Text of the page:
Startled at the stillness broken by reply so aptly spoken,

`Doubtless,' said I, `what it utters is its only stock and store,

Caught from some unhappy master whom unmerciful disaster

Followed fast and followed faster till his songs one burden bore -

Till the dirges of his hope that melancholy burden bore

Of "Never-nevermore."'

 

But the raven still beguiling all my sad soul into smiling,

Straight I wheeled a cushioned seat in front of bird and bust and door;

Then, upon the velvet sinking, I betook myself to linking

Fancy unto fancy, thinking what this ominous bird of yore -

What this grim, ungainly, ghastly, gaunt, and ominous bird of yore

Meant in croaking `Nevermore.'

 

This I sat engaged in guessing, but no syllable expressing

To the fowl whose fiery eyes now burned into my bosom's core;

This and more I sat divining, with my head at ease reclining

On the cushion's velvet lining that the lamp-light gloated o'er,

But whose velvet violet lining with the lamp-light gloating o'er,

She shall press, ah, nevermore!

 

Then, methought, the air grew denser, perfumed from an unseen censer

Swung by Seraphim whose foot-falls tinkled on the tufted floor.

`Wretch,' I cried, `thy God hath lent thee - by these angels he has sent thee

Respite - respite and nepenthe from thy memories of Lenore!

Quaff, oh quaff this kind nepenthe, and forget this lost Lenore!'

Quoth the raven, `Nevermore.'

 

`Prophet!' said I, `thing of evil! - prophet still, if bird or devil! -

Whether tempter sent, or whether tempest tossed thee here ashore,

Desolate yet all undaunted, on this desert land enchanted -

On this home by horror haunted - tell me truly, I implore -

Is there - is there balm in Gilead? - tell me - tell me, I implore!'

Quoth the raven, `Nevermore.'

 

`Prophet!' said I, `thing of evil! - prophet still, if bird or devil!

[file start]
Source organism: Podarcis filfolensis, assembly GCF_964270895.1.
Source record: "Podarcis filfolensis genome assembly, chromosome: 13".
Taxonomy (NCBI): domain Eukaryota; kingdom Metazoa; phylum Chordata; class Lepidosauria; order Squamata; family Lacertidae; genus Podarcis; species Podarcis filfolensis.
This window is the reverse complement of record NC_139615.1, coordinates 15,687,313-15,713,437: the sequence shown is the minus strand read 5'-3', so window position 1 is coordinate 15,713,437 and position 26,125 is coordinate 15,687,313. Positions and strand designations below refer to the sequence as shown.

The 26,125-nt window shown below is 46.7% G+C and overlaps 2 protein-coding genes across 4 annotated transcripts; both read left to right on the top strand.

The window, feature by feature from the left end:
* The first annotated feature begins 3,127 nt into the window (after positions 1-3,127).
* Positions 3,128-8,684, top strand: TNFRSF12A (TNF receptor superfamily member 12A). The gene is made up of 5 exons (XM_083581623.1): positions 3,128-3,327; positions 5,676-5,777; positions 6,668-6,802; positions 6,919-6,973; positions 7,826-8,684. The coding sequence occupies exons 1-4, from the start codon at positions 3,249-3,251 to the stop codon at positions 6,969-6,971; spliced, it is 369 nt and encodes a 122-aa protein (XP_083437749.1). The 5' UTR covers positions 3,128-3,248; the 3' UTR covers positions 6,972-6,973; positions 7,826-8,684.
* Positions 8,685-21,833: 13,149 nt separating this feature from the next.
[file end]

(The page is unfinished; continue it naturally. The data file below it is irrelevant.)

By that Heaven that bends above us - by that God we both adore -

Tell this soul with sorrow laden if, within the distant Aidenn,

It shall clasp a sainted maiden whom the angels name Lenore -

Clasp a rare and radiant maiden, whom the angels name Lenore?'

Quoth the raven, `Nevermore.'

 

`Be that word our sign of parting, bird or fiend!' I shrieked upstarting -

`Get thee back into the tempest and the Night's Plutonian shore!

Leave no black plume as a token of that lie thy soul hath spoken!

Leave my loneliness unbroken! - quit the bust above my door!

Take thy beak from out my heart, and take thy form from off my door!'

Quoth the raven, `Nevermore.'

 

And the raven, never flitting, still is sitting, still is sitting

On the pallid bust of Pallas just above my chamber door;

And his eyes have all the seeming of a demon's that is dreaming,

And the lamp-light o'er him streaming throws his shadow on the floor;

And my soul from out that shadow that lies floating on the floor

Shall be lifted - nevermore!

The Daffodils

(1802 William Wordsworth)

read by  Ralph Fiennes

 

I wandered lonely as a cloud

That floats on high o'er vales and hills,

When all at once I saw a crowd,

A host, of golden daffodils;

Beside the lake, beneath the trees,

Fluttering and dancing in the breeze.

 

Continuous as the stars that shine

And twinkle on the milky way,

They stretched in never-ending line

Along the margin of a bay:

Ten thousand saw I at a glance,

Tossing their heads in sprightly dance.

 

The waves beside them danced, but they

Out-did the sparkling leaves in glee;

A poet could not be but gay,

In such a jocund company!

I gazed—and gazed—but little thought

What wealth the show to me had brought:

 

For oft, when on my couch I lie

In vacant or in pensive mood,

They flash upon that inward eye

Which is the bliss of solitude;

And then my heart with pleasure fills,

And dances with the daffodils.

“Like This”

(Rumi)

read by Tilda Swinton

 

Keep your face there close.

 

Like this.

 

When someone quotes the old poetic image

about clouds gradually uncovering the moon,

slowly loosen knot by knot the strings

of your robe.

 

Like this.

 

If anyone wonders how Jesus raised the dead,

don’t try to explain the miracle.

Kiss me on the lips.

 

Like this. Like this.